The International Union for Conservation of Nature (IUCN) is a global environmental organization with a membership of more than 1,000 governmental and non-governmental organizations, over 1,000 professional staff in 60 offices worldwide, and about 11,000 volunteer scientists in more than 160 nations. Over 80 nations and 100 government offices have membership in the IUCN and about 90 international NGOs. Known fully as the International Union for Conservation of Nature and Natural Resources, from 1990 to March 2008 it was commonly known as the World Conservation Union, although this shortened name is no longer commonly used.
Formed in October 1948, the IUCN's headquarters is located in the Lake Geneva area in Gland, Switzerland.
Among the IUCN key products and services, it has produced and continues to maintain and monitor the IUCN Red List of Threatened Species and the IUCN categories for Protected Area Management. The IUCN was involved in formation of the Convention on International Trade in Endangered Species of Wild Fauna and Flora (CITES) and the Convention on Wetlands of International Importance (Ramsar Convention), and Ramsar's secretariat is administered from the IUCN headquarters, while the CITES secretariat was originally housed within IUCN. The IUCN has official observer status at the United Nations General Assembly.
The formation of the IUCN six decades ago as the world's first global conservation organization, and the formation of other national- and international-level conservation organizations, reflects a growing sensitivity to nature on the part of people who often in history have dominated for immediate and self-centered gain. The IUCN promotes a longer term and mutually beneficial view towards the planet's flora and fauna.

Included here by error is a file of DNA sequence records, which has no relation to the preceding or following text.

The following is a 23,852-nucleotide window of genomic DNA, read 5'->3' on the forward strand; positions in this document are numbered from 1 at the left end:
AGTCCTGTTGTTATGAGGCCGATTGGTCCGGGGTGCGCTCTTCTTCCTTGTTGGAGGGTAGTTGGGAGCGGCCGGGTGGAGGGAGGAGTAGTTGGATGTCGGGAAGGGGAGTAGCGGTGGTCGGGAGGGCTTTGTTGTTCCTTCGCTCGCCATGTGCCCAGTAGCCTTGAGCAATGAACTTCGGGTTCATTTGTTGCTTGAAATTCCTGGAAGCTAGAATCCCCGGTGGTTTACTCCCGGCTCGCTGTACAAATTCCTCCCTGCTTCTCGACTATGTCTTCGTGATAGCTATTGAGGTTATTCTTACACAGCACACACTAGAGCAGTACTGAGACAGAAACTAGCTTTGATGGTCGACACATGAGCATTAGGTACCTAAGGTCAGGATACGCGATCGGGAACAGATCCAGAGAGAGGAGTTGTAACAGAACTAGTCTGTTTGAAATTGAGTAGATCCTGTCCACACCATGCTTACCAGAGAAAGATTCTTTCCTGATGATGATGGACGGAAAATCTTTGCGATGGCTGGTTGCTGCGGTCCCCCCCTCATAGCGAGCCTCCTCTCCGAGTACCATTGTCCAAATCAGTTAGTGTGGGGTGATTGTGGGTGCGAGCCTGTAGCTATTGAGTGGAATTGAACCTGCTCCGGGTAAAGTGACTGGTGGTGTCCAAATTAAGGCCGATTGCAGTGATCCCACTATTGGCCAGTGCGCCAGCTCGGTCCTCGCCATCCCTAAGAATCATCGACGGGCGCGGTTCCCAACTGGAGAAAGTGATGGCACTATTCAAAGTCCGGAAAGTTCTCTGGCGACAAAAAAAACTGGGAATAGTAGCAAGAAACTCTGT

The IUCN considers itself the world’s largest and oldest global environmental network. It has a democratic membership that includes, as of March 2008, 84 states, 111 government agencies, 785 national non-governmental organizations (NGOs), 89 international NGOs, and 35 affiliates. For example, on October 23, 2008, Mexico joined as a state member of IUCN. The IUCN also includes about 11,000 voluntary scientists and experts, which are grouped into six commissions. It has offices in 62 countries, staffed by 1,000 full-time personnel (IUCN 2008).
The IUCN's mission is "to influence, encourage and assist societies throughout the world to conserve the integrity and diversity of nature and to ensure that any use of natural resources is equitable and ecologically sustainable" (IUCN 2008).
Dedicated to natural resource conservation, and a leading authority on the environment and sustainable development, the IUCN conducts thousands of field projects and activities around the world. Well-known among its projects is the IUCN Red List of Threatened Species, also known as the IUCN Red List or Red Data List. Created in 1963, it is the world's most comprehensive inventory of the global conservation status of plant and animal species. Species are classified in nine groups: Extinct, Extinct in the Wild, Critically Endangered, Endangered, Vulnerable, Near Threatened, Least Concern, Data Deficient, and Not Evaluated.
The IUCN is funded by governments, multilateral and bilateral agencies, foundations, member organizations, and corporations.
There has been criticism that although the IUCN is the world's main authority on the conservation status of species, its recommendations are not always based on sound and open science (Mrosovsky 1997). Criticism of secrecy regarding the sources of data for the IUCN Red List, or at least poor documentation, led to improvements in the IUCN's documentation and data quality and inclusion of peer reviews of taxa.